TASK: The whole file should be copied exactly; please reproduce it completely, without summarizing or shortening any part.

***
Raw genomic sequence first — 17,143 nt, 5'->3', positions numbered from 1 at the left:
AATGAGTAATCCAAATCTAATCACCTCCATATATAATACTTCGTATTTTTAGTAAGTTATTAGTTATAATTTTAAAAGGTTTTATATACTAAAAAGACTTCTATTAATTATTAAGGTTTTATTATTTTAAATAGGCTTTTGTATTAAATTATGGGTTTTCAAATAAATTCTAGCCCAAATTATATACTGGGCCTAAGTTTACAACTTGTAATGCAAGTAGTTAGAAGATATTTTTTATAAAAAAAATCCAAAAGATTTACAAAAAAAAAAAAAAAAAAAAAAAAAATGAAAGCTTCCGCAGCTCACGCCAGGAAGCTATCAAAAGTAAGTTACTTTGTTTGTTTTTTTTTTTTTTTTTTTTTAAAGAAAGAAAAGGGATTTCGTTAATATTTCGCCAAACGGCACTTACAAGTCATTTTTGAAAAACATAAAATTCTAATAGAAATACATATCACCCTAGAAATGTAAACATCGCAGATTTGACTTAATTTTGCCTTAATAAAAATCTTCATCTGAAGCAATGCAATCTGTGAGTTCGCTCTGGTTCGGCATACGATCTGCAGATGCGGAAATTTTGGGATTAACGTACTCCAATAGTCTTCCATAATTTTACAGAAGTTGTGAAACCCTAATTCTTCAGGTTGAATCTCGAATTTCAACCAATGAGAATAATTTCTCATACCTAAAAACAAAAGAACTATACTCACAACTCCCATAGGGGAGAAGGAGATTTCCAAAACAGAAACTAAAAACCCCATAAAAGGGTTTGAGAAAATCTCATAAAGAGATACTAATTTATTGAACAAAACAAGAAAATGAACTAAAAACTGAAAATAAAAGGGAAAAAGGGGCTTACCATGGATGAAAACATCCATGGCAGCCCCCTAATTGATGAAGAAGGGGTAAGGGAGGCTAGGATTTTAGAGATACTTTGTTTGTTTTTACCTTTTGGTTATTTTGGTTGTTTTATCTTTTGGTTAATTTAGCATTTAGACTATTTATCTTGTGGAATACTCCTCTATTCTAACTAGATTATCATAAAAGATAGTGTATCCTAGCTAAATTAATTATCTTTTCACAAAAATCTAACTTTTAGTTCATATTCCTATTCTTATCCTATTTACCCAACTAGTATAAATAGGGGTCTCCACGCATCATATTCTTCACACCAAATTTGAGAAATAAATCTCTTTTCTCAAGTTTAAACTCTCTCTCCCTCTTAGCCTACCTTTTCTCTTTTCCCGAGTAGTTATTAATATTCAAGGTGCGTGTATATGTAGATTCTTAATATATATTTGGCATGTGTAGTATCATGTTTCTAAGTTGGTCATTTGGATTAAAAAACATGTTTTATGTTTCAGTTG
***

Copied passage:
Raw genomic sequence first — 17,143 nt, 5'->3', positions numbered from 1 at the left:
AATGAGTAATCCAAATCTAATCACCTCCATATATAATACTTCGTATTTTTAGTAAGTTATTAGTTATAATTTTAAAAGGTTTTATATACTAAAAAGACTTCTATTAATTATTAAGGTTTTATTATTTTAAATAGGCTTTTGTATTAAATTATGGGTTTTCAAATAAATTCTAGCCCAAATTATATACTGGGCCTAAGTTTACAACTTGTAATGCAAGTAGTTAGAAGATATTTTTTATAAAAAAAATCCAAAAGATTTACAAAAAAAAAAAAAAAAAAAAAAAAAATGAAAGCTTCCGCAGCTCACGCCAGGAAGCTATCAAAAGTAAGTTACTTTGTTTGTTTTTTTTTTTTTTTTTTTTTAAAGAAAGAAAAGGGATTTCGTTAATATTTCGCCAAACGGCACTTACAAGTCATTTTTGAAAAACATAAAATTCTAATAGAAATACATATCACCCTAGAAATGTAAACATCGCAGATTTGACTTAATTTTGCCTTAATAAAAATCTTCATCTGAAGCAATGCAATCTGTGAGTTCGCTCTGGTTCGGCATACGATCTGCAGATGCGGAAATTTTGGGATTAACGTACTCCAATAGTCTTCCATAATTTTACAGAAGTTGTGAAACCCTAATTCTTCAGGTTGAATCTCGAATTTCAACCAATGAGAATAATTTCTCATACCTAAAAACAAAAGAACTATACTCACAACTCCCATAGGGGAGAAGGAGATTTCCAAAACAGAAACTAAAAACCCCATAAAAGGGTTTGAGAAAATCTCATAAAGAGATACTAATTTATTGAACAAAACAAGAAAATGAACTAAAAACTGAAAATAAAAGGGAAAAAGGGGCTTACCATGGATGAAAACATCCATGGCAGCCCCCTAATTGATGAAGAAGGGGTAAGGGAGGCTAGGATTTTAGAGATACTTTGTTTGTTTTTACCTTTTGGTTATTTTGGTTGTTTTATCTTTTGGTTAATTTAGCATTTAGACTATTTATCTTGTGGAATACTCCTCTATTCTAACTAGATTATCATAAAAGATAGTGTATCCTAGCTAAATTAATTATCTTTTCACAAAAATCTAACTTTTAGTTCATATTCCTATTCTTATCCTATTTACCCAACTAGTATAAATAGGGGTCTCCACGCATCATATTCTTCACACCAAATTTGAGAAATAAATCTCTTTTCTCAAGTTTAAACTCTCTCTCCCTCTTAGCCTACCTTTTCTCTTTTCCCGAGTAGTTATTAATATTCAAGGTGCGTGTATATGTAGATTCTTAATATATATTTGGCATGTGTAGTATCATGTTTCTAAGTTGGTCATTTGGATTAAAAAACATGTTTTATGTTTCAGTTG